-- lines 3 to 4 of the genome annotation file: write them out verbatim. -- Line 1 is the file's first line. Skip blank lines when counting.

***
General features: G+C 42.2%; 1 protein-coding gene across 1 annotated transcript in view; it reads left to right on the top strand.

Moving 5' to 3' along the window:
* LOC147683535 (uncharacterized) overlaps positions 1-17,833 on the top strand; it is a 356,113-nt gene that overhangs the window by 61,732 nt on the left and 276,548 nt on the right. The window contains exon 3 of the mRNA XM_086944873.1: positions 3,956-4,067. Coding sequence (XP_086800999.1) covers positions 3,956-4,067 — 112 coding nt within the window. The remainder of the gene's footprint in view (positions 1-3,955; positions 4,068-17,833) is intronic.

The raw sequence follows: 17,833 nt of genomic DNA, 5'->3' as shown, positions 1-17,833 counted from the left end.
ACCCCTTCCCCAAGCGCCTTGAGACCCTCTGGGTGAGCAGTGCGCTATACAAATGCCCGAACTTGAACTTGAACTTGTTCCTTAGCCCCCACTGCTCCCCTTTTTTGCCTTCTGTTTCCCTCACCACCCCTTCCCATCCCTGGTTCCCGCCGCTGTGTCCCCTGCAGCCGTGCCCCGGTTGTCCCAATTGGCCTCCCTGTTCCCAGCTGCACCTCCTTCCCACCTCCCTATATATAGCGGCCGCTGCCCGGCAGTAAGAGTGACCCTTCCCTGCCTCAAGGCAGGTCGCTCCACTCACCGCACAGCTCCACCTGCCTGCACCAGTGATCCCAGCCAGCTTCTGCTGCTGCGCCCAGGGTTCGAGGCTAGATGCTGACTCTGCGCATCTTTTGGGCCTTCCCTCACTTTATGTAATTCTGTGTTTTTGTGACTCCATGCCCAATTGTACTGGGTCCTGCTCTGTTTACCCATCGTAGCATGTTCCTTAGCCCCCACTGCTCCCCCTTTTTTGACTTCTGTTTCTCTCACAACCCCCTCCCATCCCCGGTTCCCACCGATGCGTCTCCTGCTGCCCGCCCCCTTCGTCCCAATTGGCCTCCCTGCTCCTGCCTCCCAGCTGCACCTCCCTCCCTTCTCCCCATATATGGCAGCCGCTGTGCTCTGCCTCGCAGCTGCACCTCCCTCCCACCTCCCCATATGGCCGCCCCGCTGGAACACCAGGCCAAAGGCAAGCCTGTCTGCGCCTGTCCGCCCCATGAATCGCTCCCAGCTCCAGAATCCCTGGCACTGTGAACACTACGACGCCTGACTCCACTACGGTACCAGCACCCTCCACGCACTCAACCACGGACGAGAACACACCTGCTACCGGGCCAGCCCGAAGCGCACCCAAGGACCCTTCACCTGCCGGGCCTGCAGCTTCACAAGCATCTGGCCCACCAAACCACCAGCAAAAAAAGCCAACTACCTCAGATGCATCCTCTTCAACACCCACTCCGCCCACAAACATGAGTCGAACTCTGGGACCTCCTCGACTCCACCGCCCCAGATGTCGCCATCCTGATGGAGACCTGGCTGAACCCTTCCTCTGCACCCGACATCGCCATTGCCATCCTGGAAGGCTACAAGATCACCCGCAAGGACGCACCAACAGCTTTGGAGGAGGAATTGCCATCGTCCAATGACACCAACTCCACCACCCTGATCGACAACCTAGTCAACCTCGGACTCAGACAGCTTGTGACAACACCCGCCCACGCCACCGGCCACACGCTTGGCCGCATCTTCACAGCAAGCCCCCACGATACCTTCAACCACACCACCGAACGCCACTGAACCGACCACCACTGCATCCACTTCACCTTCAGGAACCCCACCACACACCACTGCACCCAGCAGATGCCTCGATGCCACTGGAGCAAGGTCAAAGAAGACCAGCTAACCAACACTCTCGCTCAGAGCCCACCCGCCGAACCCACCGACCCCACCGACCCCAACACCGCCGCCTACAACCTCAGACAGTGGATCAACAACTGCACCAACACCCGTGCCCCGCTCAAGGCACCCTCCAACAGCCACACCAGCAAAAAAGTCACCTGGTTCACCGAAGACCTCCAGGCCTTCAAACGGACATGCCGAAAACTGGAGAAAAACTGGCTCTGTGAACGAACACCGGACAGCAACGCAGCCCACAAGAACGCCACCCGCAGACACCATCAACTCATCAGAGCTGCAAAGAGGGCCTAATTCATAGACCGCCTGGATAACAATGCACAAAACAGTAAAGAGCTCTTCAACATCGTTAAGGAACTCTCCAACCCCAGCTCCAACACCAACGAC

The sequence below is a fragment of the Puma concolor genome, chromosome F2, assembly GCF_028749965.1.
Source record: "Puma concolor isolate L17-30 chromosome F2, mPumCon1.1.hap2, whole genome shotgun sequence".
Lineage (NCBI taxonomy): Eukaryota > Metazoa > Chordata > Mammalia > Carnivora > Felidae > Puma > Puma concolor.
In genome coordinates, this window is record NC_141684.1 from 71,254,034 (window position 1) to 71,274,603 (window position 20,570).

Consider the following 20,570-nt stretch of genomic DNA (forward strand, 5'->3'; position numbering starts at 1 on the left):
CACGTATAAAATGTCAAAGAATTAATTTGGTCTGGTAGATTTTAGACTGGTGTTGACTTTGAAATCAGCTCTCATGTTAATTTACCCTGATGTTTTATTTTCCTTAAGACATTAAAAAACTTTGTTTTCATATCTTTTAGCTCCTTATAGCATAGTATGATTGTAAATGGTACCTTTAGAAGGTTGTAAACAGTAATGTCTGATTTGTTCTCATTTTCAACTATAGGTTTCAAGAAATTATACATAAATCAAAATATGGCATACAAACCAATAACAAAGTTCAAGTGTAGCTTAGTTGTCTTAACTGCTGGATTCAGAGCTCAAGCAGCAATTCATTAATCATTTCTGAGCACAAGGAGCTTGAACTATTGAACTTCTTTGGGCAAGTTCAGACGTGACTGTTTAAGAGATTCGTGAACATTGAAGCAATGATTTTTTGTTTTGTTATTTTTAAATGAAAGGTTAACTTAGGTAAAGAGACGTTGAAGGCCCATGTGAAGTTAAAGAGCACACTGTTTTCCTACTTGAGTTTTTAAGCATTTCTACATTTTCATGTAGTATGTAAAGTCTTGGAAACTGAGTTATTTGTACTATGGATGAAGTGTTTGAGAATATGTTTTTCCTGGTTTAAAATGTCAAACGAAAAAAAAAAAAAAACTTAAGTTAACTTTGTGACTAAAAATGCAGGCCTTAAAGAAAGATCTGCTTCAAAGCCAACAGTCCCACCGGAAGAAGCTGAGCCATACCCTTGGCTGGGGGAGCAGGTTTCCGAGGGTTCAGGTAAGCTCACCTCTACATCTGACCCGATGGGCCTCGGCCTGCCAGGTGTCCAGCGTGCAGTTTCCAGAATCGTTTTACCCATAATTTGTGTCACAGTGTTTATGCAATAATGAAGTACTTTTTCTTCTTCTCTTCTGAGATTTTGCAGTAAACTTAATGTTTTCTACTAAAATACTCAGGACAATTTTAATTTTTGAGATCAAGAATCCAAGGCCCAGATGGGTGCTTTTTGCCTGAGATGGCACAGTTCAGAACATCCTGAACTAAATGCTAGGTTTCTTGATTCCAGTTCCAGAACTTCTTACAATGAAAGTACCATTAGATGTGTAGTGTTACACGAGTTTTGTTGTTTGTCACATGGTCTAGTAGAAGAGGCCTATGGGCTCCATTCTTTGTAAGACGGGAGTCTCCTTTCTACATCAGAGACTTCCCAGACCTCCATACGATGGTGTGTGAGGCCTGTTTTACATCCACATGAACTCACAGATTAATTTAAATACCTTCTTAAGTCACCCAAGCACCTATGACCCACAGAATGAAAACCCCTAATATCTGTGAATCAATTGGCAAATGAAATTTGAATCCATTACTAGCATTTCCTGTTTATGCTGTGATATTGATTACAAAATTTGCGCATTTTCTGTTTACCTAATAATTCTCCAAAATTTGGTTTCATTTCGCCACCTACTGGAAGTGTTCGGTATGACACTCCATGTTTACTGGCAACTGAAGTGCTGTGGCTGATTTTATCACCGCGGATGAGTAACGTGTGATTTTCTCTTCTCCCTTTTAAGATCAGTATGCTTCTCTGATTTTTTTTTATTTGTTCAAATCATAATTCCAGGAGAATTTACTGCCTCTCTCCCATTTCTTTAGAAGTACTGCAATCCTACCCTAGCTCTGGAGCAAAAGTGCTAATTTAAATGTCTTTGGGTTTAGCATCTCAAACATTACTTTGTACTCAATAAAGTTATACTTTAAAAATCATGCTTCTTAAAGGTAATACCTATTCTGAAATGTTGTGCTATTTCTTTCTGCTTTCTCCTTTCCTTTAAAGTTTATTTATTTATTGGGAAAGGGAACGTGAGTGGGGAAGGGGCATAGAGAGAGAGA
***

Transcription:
* LOC147683535 (uncharacterized) overlaps positions 1-17,833 on the top strand; it is a 356,113-nt gene that overhangs the window by 61,732 nt on the left and 276,548 nt on the right. The window contains exon 3 of the mRNA XM_086944873.1: positions 3,956-4,067. Coding sequence (XP_086800999.1) covers positions 3,956-4,067 — 112 coding nt within the window. The remainder of the gene's footprint in view (positions 1-3,955; positions 4,068-17,833) is intronic.

The raw sequence follows: 17,833 nt of genomic DNA, 5'->3' as shown, positions 1-17,833 counted from the left end.